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In Kochi suburbs, a triangular election fight in offing with a corporate twist

Fast-forward six years, Twenty20 has emerged a potent political force not just in Kizhakkambalam, but also in neighbouring panchayats of Aikkaranadu, Mazhuvannur and Kunnathunad where it came to power in last year’s polls.

The food security supermarket started by Twenty20 in Kizhakkambalam.

On the eastern fringes of Kochi, in the village of Kizhakkambalam, the parking field of a sprawling supermarket was jam-packed with cars, two-wheelers and auto-rickshaws. A line of people, mostly women, flitted out of the supermarket every few minutes, carrying large bags laden with groceries, fruits and vegetables.

This is no ordinary supermarket. Here, a 10-kilogram pack of brown matta rice costs just Rs 84, down from over Rs 450 in the open market. Half-a-litre of milk costs Rs 5, 250 grams of tea Rs 14 and a pack of six eggs comes to Rs 9. When prices of essential food items are so heavily subsidised with discounts ranging from 30% to 70%, who wouldn’t line up to buy?

An auto-rickshaw driver, who buys provisions from the supermarket every month, said, “I have a five-member family. If I buy Rs 2000 worth of products, we can live lavishly for a month. It’s a big relief for those with tight family budgets.”

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The bhakshya-suraksha supermarket in Kizhakkambalam, started in 2017, has been one of the flagship initiatives of Twenty20, the charitable arm of garment exporter KITEX Group which has its headquarters in the village. In 2015, after running into a tussle with local politicians, Twenty20 decided to test the electoral waters. It contested in the local body elections that year, winning 17 of the 19 wards. Kizhakkambalam made headlines; it was the first time in India’s history that a corporate firm-backed party captured power of a local body.

The panchayat building.

Fast-forward six years, Twenty20 has emerged a potent political force not just in Kizhakkambalam, but also in neighbouring panchayats of Aikkaranadu, Mazhuvannur and Kunnathunad where it came to power in last year’s polls. And now, it has gone a step ahead, announcing its intention to contest the Assembly elections due in April.

The outfit hasn’t spelled out how many seats it plans to contest, but it’s seen as primarily wielding influence in Kunnathunad constituency, represented by the Congress-led UDF since 2011. In what was a straight CPM-Congress fight till 2016, the entry of Twenty20 makes it an intriguing three-way contest.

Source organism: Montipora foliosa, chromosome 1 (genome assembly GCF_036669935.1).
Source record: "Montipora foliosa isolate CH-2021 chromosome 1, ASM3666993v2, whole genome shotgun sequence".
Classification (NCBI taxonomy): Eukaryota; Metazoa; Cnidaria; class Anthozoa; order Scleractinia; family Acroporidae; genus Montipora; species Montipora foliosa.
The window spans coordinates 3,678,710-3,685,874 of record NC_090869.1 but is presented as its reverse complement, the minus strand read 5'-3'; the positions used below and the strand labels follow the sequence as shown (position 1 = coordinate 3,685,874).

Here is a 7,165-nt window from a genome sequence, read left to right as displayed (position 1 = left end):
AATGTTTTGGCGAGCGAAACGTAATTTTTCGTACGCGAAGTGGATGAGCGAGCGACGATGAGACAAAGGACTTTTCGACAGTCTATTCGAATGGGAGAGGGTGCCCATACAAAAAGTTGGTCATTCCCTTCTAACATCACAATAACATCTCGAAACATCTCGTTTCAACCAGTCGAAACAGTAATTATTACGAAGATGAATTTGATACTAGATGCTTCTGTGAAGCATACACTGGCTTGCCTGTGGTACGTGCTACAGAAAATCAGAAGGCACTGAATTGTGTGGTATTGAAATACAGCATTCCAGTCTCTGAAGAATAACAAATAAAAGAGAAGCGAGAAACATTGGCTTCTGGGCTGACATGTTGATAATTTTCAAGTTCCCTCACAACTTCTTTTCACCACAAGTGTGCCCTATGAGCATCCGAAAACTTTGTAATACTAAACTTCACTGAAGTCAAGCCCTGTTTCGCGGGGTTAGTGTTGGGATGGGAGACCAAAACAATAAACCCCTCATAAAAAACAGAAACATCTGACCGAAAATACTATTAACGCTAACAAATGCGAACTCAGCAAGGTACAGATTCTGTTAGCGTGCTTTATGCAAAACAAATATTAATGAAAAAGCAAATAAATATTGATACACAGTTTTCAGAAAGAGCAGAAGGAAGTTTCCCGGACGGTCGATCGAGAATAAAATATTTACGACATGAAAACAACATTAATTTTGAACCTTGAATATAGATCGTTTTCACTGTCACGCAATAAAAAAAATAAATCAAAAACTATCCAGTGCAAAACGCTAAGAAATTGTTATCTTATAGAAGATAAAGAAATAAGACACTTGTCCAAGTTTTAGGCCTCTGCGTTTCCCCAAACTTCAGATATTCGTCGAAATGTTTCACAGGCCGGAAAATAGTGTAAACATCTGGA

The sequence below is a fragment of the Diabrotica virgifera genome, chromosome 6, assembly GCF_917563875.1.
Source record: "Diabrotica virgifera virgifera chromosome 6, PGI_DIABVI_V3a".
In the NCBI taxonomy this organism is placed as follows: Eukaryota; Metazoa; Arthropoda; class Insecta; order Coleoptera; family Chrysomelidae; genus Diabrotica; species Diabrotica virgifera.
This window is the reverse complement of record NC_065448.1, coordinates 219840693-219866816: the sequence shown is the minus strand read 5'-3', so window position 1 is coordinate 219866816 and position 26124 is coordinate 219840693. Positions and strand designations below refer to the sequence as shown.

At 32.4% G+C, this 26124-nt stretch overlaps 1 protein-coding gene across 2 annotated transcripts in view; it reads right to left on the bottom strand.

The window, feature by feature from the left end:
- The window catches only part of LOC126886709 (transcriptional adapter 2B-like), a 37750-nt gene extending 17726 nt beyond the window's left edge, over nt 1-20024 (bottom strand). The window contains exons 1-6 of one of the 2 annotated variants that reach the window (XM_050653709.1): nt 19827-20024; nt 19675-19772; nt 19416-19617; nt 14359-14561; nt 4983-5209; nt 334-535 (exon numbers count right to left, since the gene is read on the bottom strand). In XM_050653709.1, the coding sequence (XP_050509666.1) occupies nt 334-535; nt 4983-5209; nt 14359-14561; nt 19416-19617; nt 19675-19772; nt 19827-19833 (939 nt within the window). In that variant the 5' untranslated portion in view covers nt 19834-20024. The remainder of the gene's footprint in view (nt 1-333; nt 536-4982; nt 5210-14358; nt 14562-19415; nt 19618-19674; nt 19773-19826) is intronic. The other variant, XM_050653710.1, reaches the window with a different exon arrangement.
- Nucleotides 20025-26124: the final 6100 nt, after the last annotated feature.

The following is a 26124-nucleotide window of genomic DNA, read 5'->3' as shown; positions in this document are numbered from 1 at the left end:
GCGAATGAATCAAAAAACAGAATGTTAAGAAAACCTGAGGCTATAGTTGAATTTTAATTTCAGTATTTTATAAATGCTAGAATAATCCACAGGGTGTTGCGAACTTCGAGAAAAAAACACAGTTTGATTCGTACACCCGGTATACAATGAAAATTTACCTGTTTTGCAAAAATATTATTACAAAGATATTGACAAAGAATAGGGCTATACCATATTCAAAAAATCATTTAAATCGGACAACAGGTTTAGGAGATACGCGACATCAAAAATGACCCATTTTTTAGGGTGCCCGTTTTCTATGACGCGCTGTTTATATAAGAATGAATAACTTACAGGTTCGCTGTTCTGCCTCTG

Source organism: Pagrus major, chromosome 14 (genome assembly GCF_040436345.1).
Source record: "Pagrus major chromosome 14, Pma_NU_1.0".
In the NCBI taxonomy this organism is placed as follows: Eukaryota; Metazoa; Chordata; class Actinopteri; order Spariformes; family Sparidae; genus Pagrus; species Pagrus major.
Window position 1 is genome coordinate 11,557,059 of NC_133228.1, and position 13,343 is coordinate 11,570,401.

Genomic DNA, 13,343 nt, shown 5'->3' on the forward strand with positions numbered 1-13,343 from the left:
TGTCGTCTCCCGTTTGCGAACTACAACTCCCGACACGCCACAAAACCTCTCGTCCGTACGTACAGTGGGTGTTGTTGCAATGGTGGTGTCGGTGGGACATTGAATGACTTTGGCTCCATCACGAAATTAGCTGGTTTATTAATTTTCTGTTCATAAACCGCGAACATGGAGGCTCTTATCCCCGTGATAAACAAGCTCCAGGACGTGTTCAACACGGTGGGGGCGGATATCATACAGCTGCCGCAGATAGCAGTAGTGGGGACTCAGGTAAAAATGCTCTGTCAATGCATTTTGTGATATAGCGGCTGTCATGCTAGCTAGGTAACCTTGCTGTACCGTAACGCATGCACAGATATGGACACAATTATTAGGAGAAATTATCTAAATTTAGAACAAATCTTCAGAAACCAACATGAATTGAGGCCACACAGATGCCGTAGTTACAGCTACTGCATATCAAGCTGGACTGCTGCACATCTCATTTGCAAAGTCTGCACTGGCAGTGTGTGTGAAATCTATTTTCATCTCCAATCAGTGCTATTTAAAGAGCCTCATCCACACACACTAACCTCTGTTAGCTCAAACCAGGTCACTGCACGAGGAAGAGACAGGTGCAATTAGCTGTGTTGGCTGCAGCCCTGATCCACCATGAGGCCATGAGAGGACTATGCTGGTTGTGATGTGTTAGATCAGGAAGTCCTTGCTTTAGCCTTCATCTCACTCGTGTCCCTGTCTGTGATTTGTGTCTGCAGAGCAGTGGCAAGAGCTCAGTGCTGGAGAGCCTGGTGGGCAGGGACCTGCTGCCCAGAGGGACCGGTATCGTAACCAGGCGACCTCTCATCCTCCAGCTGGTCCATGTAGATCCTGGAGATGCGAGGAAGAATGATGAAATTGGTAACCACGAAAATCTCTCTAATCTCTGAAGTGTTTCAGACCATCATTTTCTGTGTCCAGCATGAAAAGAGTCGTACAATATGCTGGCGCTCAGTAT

Sitting inside his palatial corporate office, Sabu M Jacob, the chief coordinator of Twenty20 and the managing director of Kitex Group, said, “For the Assembly elections, we need to find qualified, knowledgeable people, preferably youngsters. We can make compromises if we find a retired IAS officer or retired judge as their experience will compensate for age. If we get the right person, we will contest.”

Sabu M Jacob interview |‘People are supporting Twenty20 because we are different from other parties’

Local leaders of the CPM and the Congress admit that the political equations in Kunnathunad have changed post 2020, and that their primary fight is not with each other, but with the Twenty20 candidate. At the same time, they believe they stand a chance because people vote differently in panchayat and Assembly elections.

Zakeer, a local committee member of the CPM in Kizhakkambalam, said, “In the local body polls, a lot of people did not want to upset the Twenty20 and vote for us as they were getting access to food subsidies. The Assembly election is a pakka political fight. It will be fought on issues like CAA-NRC and there’s a large Muslim community here. They (Twenty20) don’t have a stand on major political issues.

He alleged the benefits of measures like subsidised food are only offered to those attending meetings and public programmes of Twenty20. Nearly 30% of the residents of Kizhakkambalam don’t have access to the supermarket for the same reason, he said.

In contrast, the ruling CPM-led government’s disbursal of welfare pensions for different categories of people like elderly, disabled, agricultural labourers and widows transcend political affiliations, said Zakeer. “One in three houses here has a member who’s getting one of these pensions. They will surely vote for us,” he said.

Elias Karipra, the Congress local mandal president, was dismissive of the corporate party’s term in power, “Their rule is dictated by slavery. There is an ‘ooruvilakku’ or social boycott practiced among their members. They cannot interact or engage with people of other political ideologies. They cannot even invite them to marriages/funerals at their homes.”

“If votes of CPM do not go toward Twenty20 like in the panchayat election, we will win comfortably,” said Karipra.

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